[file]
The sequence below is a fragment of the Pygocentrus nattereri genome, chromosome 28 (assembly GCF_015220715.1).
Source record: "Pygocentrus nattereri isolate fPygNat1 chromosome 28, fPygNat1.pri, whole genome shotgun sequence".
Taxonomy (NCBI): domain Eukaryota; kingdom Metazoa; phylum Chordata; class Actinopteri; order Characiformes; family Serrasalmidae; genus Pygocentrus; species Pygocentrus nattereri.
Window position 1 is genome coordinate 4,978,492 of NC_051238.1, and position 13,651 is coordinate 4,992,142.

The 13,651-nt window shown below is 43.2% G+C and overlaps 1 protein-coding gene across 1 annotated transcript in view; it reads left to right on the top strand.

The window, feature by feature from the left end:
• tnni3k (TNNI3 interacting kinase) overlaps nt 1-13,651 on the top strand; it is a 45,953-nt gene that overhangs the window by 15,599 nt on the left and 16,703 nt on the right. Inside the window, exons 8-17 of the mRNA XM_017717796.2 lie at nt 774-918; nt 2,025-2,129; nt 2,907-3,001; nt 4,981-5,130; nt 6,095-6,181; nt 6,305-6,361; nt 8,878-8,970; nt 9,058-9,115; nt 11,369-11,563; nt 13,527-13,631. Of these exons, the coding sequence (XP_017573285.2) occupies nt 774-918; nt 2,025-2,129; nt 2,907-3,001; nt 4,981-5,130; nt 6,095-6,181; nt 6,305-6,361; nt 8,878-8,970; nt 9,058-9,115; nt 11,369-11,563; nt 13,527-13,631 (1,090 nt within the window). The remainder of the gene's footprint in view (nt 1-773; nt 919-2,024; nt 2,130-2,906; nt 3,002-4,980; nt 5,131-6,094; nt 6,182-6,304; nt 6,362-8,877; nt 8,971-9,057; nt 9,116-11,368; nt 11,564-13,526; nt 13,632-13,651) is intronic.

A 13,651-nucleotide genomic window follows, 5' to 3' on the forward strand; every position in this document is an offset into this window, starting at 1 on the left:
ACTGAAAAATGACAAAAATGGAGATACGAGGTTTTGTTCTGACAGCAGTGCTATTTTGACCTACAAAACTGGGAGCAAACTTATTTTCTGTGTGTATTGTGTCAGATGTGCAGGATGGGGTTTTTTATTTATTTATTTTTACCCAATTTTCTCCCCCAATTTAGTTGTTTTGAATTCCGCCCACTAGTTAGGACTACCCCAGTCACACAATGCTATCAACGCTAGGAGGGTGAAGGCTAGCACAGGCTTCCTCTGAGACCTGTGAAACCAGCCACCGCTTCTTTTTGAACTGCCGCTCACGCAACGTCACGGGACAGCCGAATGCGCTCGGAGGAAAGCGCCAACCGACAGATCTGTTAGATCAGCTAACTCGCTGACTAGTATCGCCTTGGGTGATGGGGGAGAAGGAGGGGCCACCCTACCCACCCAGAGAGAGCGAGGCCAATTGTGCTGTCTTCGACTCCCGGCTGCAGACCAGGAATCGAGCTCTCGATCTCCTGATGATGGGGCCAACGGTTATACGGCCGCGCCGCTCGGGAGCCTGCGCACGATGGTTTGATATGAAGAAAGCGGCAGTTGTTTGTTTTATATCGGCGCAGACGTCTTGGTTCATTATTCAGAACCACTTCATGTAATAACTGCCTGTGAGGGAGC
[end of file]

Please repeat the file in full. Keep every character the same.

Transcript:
The sequence below is a fragment of the Pygocentrus nattereri genome, chromosome 28 (assembly GCF_015220715.1).
Source record: "Pygocentrus nattereri isolate fPygNat1 chromosome 28, fPygNat1.pri, whole genome shotgun sequence".
Taxonomy (NCBI): domain Eukaryota; kingdom Metazoa; phylum Chordata; class Actinopteri; order Characiformes; family Serrasalmidae; genus Pygocentrus; species Pygocentrus nattereri.
Window position 1 is genome coordinate 4,978,492 of NC_051238.1, and position 13,651 is coordinate 4,992,142.

The 13,651-nt window shown below is 43.2% G+C and overlaps 1 protein-coding gene across 1 annotated transcript in view; it reads left to right on the top strand.

The window, feature by feature from the left end:
• tnni3k (TNNI3 interacting kinase) overlaps nt 1-13,651 on the top strand; it is a 45,953-nt gene that overhangs the window by 15,599 nt on the left and 16,703 nt on the right. Inside the window, exons 8-17 of the mRNA XM_017717796.2 lie at nt 774-918; nt 2,025-2,129; nt 2,907-3,001; nt 4,981-5,130; nt 6,095-6,181; nt 6,305-6,361; nt 8,878-8,970; nt 9,058-9,115; nt 11,369-11,563; nt 13,527-13,631. Of these exons, the coding sequence (XP_017573285.2) occupies nt 774-918; nt 2,025-2,129; nt 2,907-3,001; nt 4,981-5,130; nt 6,095-6,181; nt 6,305-6,361; nt 8,878-8,970; nt 9,058-9,115; nt 11,369-11,563; nt 13,527-13,631 (1,090 nt within the window). The remainder of the gene's footprint in view (nt 1-773; nt 919-2,024; nt 2,130-2,906; nt 3,002-4,980; nt 5,131-6,094; nt 6,182-6,304; nt 6,362-8,877; nt 8,971-9,057; nt 9,116-11,368; nt 11,564-13,526; nt 13,632-13,651) is intronic.

A 13,651-nucleotide genomic window follows, 5' to 3' on the forward strand; every position in this document is an offset into this window, starting at 1 on the left:
ACTGAAAAATGACAAAAATGGAGATACGAGGTTTTGTTCTGACAGCAGTGCTATTTTGACCTACAAAACTGGGAGCAAACTTATTTTCTGTGTGTATTGTGTCAGATGTGCAGGATGGGGTTTTTTATTTATTTATTTTTACCCAATTTTCTCCCCCAATTTAGTTGTTTTGAATTCCGCCCACTAGTTAGGACTACCCCAGTCACACAATGCTATCAACGCTAGGAGGGTGAAGGCTAGCACAGGCTTCCTCTGAGACCTGTGAAACCAGCCACCGCTTCTTTTTGAACTGCCGCTCACGCAACGTCACGGGACAGCCGAATGCGCTCGGAGGAAAGCGCCAACCGACAGATCTGTTAGATCAGCTAACTCGCTGACTAGTATCGCCTTGGGTGATGGGGGAGAAGGAGGGGCCACCCTACCCACCCAGAGAGAGCGAGGCCAATTGTGCTGTCTTCGACTCCCGGCTGCAGACCAGGAATCGAGCTCTCGATCTCCTGATGATGGGGCCAACGGTTATACGGCCGCGCCGCTCGGGAGCCTGCGCACGATGGTTTGATATGAAGAAAGCGGCAGTTGTTTGTTTTATATCGGCGCAGACGTCTTGGTTCATTATTCAGAACCACTTCATGTAATAACTGCCTGTGAGGGAGC